Schauble noted that the technology can be extremely flexible. 3D Robotics, for example, offers an open software development kit (SDK) that allows users to equip UAVs with different types of cameras, sensors and other accessories. "You can plug in hardware and custom cameras to raise creativity to a new level," he said.
Upward And Onward
Navigating this new world of drones requires CMOs to start with the question: "How can the use of drones, whether the result is video or data, help my brand?" Skyward’s Scott said. "One thing that's extremely important in today's market is to be seen as cutting edge and innovative. Today, visual storytelling is at the center of communicating how a company or brand is unique."
To be sure, showing off a product, service, or performance with new and different perspectives can help achieve that goal. The novelty of different camera angles and the ability to spin around an object or person can capture grab a viewer's attention and generate clicks online. Already, drones are in widespread use in Hollywood.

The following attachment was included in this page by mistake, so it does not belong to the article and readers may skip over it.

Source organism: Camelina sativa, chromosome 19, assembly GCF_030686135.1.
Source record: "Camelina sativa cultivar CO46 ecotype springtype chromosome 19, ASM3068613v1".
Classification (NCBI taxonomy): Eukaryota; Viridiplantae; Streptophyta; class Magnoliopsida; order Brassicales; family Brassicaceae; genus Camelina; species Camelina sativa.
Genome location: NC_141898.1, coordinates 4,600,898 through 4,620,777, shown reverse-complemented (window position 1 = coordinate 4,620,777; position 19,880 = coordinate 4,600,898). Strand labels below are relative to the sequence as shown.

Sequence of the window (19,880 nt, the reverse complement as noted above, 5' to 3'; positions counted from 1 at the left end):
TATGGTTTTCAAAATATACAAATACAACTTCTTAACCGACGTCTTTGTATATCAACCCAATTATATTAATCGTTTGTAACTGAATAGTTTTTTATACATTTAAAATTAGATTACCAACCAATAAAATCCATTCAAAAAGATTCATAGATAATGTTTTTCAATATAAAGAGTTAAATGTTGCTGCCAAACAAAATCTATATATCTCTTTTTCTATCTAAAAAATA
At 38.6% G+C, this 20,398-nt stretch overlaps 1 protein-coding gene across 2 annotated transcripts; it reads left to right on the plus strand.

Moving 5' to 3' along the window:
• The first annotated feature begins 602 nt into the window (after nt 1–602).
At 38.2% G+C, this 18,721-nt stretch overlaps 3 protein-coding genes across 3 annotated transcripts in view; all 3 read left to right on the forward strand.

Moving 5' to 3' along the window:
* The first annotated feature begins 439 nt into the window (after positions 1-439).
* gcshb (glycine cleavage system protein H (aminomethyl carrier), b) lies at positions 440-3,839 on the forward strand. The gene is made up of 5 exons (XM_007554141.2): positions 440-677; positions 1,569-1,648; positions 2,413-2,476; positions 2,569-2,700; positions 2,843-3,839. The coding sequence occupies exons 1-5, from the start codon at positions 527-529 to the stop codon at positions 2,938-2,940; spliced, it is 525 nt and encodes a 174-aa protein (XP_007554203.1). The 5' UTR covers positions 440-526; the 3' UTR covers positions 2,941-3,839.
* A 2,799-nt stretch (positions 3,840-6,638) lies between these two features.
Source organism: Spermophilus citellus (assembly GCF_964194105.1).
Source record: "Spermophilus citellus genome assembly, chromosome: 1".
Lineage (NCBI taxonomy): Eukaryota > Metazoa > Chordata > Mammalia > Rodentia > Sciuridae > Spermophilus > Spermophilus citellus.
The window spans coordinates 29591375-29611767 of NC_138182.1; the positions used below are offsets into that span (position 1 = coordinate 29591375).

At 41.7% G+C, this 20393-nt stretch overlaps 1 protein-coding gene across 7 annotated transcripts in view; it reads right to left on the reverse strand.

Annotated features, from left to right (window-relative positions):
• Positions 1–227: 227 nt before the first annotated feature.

FAA regulations dictate the types of aerial vehicles that can be used, how they can be used, and where they can be used. In most cases, they cannot be flown over crowds of people. Scott pointed out that "huge safety considerations exist," and it's critical for firms to abide by all government guidelines. In 2014, an Australian triathlete was injured by a falling drone. In September 2015, an 11-month-old girl was injured when a privately owned drone crashed near her stroller in Pasadena, Calif. In fact, news stories chronical an ever-growing number of problems--from power line damage to near collisions with commercial aircraft, though most problems have occurred with hobbyists. But the FAA has proposed a fine of $1.9 million for one Chicago-based drone firm, SkyPan International Inc., for allegedly flying 65 unauthorized commercial flights over New York City and Chicago.